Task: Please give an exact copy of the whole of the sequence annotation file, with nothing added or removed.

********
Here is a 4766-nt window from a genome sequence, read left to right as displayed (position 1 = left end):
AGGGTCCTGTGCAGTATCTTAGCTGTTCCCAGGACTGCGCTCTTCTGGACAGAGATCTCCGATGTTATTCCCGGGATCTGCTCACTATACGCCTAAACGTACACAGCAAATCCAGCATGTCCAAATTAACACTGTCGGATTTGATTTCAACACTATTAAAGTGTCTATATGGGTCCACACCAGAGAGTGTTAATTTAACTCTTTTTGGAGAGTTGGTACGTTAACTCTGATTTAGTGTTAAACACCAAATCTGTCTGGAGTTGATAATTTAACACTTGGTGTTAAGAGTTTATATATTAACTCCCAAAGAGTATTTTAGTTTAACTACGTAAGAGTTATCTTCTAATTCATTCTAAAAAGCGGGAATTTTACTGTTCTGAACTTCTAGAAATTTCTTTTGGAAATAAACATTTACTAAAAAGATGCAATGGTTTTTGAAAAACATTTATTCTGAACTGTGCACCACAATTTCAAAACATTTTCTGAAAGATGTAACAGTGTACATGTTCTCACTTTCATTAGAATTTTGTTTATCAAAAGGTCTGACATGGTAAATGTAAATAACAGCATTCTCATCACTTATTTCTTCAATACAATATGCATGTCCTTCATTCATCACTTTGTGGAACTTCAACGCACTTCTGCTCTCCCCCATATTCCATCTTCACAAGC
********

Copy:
Here is a 4766-nt window from a genome sequence, read left to right as displayed (position 1 = left end):
AGGGTCCTGTGCAGTATCTTAGCTGTTCCCAGGACTGCGCTCTTCTGGACAGAGATCTCCGATGTTATTCCCGGGATCTGCTCACTATACGCCTAAACGTACACAGCAAATCCAGCATGTCCAAATTAACACTGTCGGATTTGATTTCAACACTATTAAAGTGTCTATATGGGTCCACACCAGAGAGTGTTAATTTAACTCTTTTTGGAGAGTTGGTACGTTAACTCTGATTTAGTGTTAAACACCAAATCTGTCTGGAGTTGATAATTTAACACTTGGTGTTAAGAGTTTATATATTAACTCCCAAAGAGTATTTTAGTTTAACTACGTAAGAGTTATCTTCTAATTCATTCTAAAAAGCGGGAATTTTACTGTTCTGAACTTCTAGAAATTTCTTTTGGAAATAAACATTTACTAAAAAGATGCAATGGTTTTTGAAAAACATTTATTCTGAACTGTGCACCACAATTTCAAAACATTTTCTGAAAGATGTAACAGTGTACATGTTCTCACTTTCATTAGAATTTTGTTTATCAAAAGGTCTGACATGGTAAATGTAAATAACAGCATTCTCATCACTTATTTCTTCAATACAATATGCATGTCCTTCATTCATCACTTTGTGGAACTTCAACGCACTTCTGCTCTCCCCCATATTCCATCTTCACAAGC